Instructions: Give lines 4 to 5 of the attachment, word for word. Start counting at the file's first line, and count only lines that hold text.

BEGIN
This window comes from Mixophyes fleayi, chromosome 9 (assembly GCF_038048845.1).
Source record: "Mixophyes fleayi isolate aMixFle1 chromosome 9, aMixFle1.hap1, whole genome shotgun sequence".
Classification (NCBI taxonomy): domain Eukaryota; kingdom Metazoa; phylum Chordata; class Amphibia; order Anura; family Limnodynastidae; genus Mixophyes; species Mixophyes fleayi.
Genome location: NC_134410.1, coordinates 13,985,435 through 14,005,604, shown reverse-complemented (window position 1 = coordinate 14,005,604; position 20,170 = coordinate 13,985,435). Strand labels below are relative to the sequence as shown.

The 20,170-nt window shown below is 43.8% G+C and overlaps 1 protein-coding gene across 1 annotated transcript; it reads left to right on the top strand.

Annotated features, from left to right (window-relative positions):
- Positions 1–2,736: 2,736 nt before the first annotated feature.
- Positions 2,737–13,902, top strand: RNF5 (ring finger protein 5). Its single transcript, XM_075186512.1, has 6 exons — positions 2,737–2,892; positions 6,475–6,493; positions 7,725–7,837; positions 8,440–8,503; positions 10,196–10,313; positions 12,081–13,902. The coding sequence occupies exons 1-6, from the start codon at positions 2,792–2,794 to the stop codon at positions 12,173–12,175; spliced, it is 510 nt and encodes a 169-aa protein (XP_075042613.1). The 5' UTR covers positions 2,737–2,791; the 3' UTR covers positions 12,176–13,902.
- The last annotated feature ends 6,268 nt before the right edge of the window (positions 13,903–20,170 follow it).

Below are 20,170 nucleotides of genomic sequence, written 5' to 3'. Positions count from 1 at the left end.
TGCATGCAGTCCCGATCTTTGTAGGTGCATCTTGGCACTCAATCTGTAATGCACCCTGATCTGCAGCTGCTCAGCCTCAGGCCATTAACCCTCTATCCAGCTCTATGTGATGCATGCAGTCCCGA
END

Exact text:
Genome location: NC_134410.1, coordinates 13,985,435 through 14,005,604, shown reverse-complemented (window position 1 = coordinate 14,005,604; position 20,170 = coordinate 13,985,435). Strand labels below are relative to the sequence as shown.

The 20,170-nt window shown below is 43.8% G+C and overlaps 1 protein-coding gene across 1 annotated transcript; it reads left to right on the top strand.